ST. LOUIS -- Hundreds of protesters gathered Wednesday night in the diverse South St. Louis neighborhood of Shaw, after an earlier incident in which a white off-duty city police officer shot and killed a black 18-year-old who police said had fired on the officer.
After word of the shooting of teenager Vonderrit Myers spread online, residents from around the St. Louis region gathered to demonstrate against the police, claiming that Myers was a victim of racial profiling. During the course of the demonstration, some of the protesters damaged at least two police vehicles, kicking out the taillights of one SUV and throwing a rock through the rear window of another.
Protesters marched for nearly 3 miles down Grand Boulevard, shutting down several intersections. They finished their march at the intersection of Shaw and Grand, where they sat down in the middle of the street, stopped vehicles trying to pass, and even confronted drivers who attempted to navigate through the crowd.
— Mariah Randi Stewart (@MzzzMariah) October 9, 2014
Myers' family claims the teen was unarmed and carrying a sandwich when he was killed. St. Louis Metropolitan Police Chief Sam Dotson said in a press briefing that investigators found a 9mm Ruger on the scene and evidence that at least three shots had been fired in the direction of the officer. The unidentified officer, 32, has been on the force for six years and was working for a private security company at the time of the shooting. Dotson said he was hired "by the neighborhood" to patrol a specific area, and said the situation was not unusual.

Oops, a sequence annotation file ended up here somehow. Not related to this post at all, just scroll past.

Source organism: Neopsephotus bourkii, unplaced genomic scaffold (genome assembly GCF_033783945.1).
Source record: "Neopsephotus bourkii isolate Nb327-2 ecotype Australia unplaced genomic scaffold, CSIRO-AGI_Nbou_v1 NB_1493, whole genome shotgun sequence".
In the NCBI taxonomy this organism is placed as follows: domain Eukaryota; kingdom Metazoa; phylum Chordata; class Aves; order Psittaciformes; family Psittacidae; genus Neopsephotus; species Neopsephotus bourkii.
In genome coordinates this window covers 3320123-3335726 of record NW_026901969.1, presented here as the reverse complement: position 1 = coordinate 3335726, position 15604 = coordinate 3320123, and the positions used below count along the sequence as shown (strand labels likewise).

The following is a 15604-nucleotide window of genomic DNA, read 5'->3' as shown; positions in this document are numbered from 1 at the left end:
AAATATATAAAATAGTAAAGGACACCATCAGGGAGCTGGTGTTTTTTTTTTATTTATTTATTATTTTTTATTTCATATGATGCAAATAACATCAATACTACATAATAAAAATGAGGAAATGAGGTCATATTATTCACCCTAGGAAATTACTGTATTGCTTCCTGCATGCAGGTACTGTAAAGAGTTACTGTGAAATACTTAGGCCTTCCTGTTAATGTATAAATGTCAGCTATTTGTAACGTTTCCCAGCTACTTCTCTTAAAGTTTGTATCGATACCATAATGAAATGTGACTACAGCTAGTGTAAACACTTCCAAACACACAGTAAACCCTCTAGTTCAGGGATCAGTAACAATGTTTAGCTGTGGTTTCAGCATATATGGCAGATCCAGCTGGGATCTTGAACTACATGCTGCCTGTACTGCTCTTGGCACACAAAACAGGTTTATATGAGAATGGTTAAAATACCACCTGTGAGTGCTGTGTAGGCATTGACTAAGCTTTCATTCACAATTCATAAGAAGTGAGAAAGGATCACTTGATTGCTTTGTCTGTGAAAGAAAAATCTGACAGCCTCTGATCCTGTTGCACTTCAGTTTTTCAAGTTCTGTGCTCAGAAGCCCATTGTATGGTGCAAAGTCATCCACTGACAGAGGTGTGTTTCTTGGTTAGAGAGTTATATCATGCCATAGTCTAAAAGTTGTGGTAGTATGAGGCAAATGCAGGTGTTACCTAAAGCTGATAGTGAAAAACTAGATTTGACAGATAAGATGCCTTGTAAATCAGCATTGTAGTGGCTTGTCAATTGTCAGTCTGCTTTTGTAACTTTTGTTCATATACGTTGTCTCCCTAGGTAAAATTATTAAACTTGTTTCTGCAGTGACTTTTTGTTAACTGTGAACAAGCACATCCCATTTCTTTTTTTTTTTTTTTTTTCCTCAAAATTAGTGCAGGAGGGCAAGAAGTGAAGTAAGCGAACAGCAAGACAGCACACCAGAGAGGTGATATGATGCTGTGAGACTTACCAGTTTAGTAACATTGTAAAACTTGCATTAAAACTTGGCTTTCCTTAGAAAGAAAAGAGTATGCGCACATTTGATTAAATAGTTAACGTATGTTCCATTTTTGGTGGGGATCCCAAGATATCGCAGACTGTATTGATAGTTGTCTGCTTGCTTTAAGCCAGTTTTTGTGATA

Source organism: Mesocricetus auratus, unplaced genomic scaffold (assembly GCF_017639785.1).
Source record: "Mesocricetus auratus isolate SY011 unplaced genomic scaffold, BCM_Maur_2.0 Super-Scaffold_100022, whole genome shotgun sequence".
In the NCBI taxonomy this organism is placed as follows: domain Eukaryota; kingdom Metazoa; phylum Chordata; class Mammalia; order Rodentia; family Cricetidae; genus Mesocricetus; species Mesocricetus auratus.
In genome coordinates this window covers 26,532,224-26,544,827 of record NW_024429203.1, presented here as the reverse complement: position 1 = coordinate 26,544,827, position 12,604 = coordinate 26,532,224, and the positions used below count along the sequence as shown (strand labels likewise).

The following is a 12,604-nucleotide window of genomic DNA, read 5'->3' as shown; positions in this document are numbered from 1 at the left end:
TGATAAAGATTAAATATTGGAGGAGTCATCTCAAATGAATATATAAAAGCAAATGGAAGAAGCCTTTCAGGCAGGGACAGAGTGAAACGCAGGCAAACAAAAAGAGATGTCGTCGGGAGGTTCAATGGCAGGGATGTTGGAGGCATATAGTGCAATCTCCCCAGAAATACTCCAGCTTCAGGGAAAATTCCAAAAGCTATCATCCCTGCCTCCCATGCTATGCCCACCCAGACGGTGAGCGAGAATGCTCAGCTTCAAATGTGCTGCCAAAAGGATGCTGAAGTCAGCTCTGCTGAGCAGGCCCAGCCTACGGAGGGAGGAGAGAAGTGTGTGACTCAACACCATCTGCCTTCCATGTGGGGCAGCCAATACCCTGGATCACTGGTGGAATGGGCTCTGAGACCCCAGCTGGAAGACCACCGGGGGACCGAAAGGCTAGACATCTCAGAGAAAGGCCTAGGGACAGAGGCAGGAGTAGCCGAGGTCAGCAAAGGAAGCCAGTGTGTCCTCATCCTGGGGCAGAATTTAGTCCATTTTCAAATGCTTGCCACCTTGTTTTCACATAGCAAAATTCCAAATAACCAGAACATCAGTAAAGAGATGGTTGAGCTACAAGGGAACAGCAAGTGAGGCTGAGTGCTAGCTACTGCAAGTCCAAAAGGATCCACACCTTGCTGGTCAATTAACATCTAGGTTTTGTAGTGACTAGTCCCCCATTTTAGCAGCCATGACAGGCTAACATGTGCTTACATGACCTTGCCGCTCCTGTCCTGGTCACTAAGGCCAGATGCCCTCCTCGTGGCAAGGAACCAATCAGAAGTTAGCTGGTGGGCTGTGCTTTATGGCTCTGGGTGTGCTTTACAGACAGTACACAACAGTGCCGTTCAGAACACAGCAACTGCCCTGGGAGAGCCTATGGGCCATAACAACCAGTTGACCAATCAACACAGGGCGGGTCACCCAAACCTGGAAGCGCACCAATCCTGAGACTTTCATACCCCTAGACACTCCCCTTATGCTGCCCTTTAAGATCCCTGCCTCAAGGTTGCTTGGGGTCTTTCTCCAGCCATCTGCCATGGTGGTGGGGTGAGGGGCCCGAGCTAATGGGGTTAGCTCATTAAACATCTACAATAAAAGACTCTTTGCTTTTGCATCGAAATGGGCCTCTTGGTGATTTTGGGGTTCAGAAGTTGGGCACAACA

The St. Louis Post-Dispatch reports that Myers was wearing an ankle monitor when he was shot, as he was free on bail for gun charges. The case had been scheduled to go to trial in November.
Dotson -- who publicly condemned the tactics used against protesters in Ferguson in the aftermath of the death of Michael Brown -- said that his officers "showed a tremendous amount of restraint" in dealing with Wednesday night's protests, and "did an excellent job" in the face of intense criticism.
Ryan J. Reilly contributed to this report.